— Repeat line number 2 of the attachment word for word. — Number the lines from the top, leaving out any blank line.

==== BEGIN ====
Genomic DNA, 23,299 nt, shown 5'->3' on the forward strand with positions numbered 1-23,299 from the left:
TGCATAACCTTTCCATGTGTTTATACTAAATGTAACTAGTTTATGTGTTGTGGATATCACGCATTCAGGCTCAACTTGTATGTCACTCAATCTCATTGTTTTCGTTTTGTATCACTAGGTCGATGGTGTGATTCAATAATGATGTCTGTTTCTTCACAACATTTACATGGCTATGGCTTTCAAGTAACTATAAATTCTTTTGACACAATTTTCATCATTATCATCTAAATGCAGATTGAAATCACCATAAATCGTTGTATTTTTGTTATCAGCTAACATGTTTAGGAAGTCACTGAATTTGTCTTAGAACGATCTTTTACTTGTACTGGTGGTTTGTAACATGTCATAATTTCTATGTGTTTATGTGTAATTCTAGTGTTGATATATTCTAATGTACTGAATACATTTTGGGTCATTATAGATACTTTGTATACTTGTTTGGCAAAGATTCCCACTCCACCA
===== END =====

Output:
TGCATAACCTTTCCATGTGTTTATACTAAATGTAACTAGTTTATGTGTTGTGGATATCACGCATTCAGGCTCAACTTGTATGTCACTCAATCTCATTGTTTTCGTTTTGTATCACTAGGTCGATGGTGTGATTCAATAATGATGTCTGTTTCTTCACAACATTTACATGGCTATGGCTTTCAAGTAACTATAAATTCTTTTGACACAATTTTCATCATTATCATCTAAATGCAGATTGAAATCACCATAAATCGTTGTATTTTTGTTATCAGCTAACATGTTTAGGAAGTCACTGAATTTGTCTTAGAACGATCTTTTACTTGTACTGGTGGTTTGTAACATGTCATAATTTCTATGTGTTTATGTGTAATTCTAGTGTTGATATATTCTAATGTACTGAATACATTTTGGGTCATTATAGATACTTTGTATACTTGTTTGGCAAAGATTCCCACTCCACCA